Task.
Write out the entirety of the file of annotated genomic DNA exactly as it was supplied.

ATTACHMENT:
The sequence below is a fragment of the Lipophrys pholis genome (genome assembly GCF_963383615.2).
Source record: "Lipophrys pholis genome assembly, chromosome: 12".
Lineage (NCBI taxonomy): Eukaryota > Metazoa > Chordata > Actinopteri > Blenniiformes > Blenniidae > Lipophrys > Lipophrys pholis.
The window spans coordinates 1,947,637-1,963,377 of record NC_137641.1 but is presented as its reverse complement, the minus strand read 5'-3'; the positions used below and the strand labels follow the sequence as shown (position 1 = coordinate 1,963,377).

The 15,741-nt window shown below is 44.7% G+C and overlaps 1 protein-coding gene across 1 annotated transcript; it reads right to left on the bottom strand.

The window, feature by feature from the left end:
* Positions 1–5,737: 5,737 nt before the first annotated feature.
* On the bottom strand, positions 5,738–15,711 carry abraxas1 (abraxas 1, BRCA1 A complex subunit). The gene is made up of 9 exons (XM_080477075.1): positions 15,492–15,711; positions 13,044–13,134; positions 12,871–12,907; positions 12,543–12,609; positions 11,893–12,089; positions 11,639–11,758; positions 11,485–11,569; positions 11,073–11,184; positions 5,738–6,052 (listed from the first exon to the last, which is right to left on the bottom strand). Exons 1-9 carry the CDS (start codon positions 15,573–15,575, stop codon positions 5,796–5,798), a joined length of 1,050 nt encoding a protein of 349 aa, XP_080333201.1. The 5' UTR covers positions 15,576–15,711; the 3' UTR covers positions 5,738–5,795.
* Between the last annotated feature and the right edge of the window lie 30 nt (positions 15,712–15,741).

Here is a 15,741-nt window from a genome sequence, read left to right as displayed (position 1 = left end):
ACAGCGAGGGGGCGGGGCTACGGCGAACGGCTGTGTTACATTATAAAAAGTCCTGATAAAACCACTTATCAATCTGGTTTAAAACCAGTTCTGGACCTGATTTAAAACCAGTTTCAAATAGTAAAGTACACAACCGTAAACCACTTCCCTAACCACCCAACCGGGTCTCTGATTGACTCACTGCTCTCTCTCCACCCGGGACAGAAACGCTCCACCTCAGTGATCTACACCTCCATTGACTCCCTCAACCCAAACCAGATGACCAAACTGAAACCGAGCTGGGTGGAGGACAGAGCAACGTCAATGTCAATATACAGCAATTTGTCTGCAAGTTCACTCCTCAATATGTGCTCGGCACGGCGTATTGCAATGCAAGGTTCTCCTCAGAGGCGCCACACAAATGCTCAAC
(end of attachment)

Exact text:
The sequence below is a fragment of the Lipophrys pholis genome (genome assembly GCF_963383615.2).
Source record: "Lipophrys pholis genome assembly, chromosome: 12".
Lineage (NCBI taxonomy): Eukaryota > Metazoa > Chordata > Actinopteri > Blenniiformes > Blenniidae > Lipophrys > Lipophrys pholis.
The window spans coordinates 1,947,637-1,963,377 of record NC_137641.1 but is presented as its reverse complement, the minus strand read 5'-3'; the positions used below and the strand labels follow the sequence as shown (position 1 = coordinate 1,963,377).

The 15,741-nt window shown below is 44.7% G+C and overlaps 1 protein-coding gene across 1 annotated transcript; it reads right to left on the bottom strand.

The window, feature by feature from the left end:
* Positions 1–5,737: 5,737 nt before the first annotated feature.
* On the bottom strand, positions 5,738–15,711 carry abraxas1 (abraxas 1, BRCA1 A complex subunit). The gene is made up of 9 exons (XM_080477075.1): positions 15,492–15,711; positions 13,044–13,134; positions 12,871–12,907; positions 12,543–12,609; positions 11,893–12,089; positions 11,639–11,758; positions 11,485–11,569; positions 11,073–11,184; positions 5,738–6,052 (listed from the first exon to the last, which is right to left on the bottom strand). Exons 1-9 carry the CDS (start codon positions 15,573–15,575, stop codon positions 5,796–5,798), a joined length of 1,050 nt encoding a protein of 349 aa, XP_080333201.1. The 5' UTR covers positions 15,576–15,711; the 3' UTR covers positions 5,738–5,795.
* Between the last annotated feature and the right edge of the window lie 30 nt (positions 15,712–15,741).

Here is a 15,741-nt window from a genome sequence, read left to right as displayed (position 1 = left end):
ACAGCGAGGGGGCGGGGCTACGGCGAACGGCTGTGTTACATTATAAAAAGTCCTGATAAAACCACTTATCAATCTGGTTTAAAACCAGTTCTGGACCTGATTTAAAACCAGTTTCAAATAGTAAAGTACACAACCGTAAACCACTTCCCTAACCACCCAACCGGGTCTCTGATTGACTCACTGCTCTCTCTCCACCCGGGACAGAAACGCTCCACCTCAGTGATCTACACCTCCATTGACTCCCTCAACCCAAACCAGATGACCAAACTGAAACCGAGCTGGGTGGAGGACAGAGCAACGTCAATGTCAATATACAGCAATTTGTCTGCAAGTTCACTCCTCAATATGTGCTCGGCACGGCGTATTGCAATGCAAGGTTCTCCTCAGAGGCGCCACACAAATGCTCAAC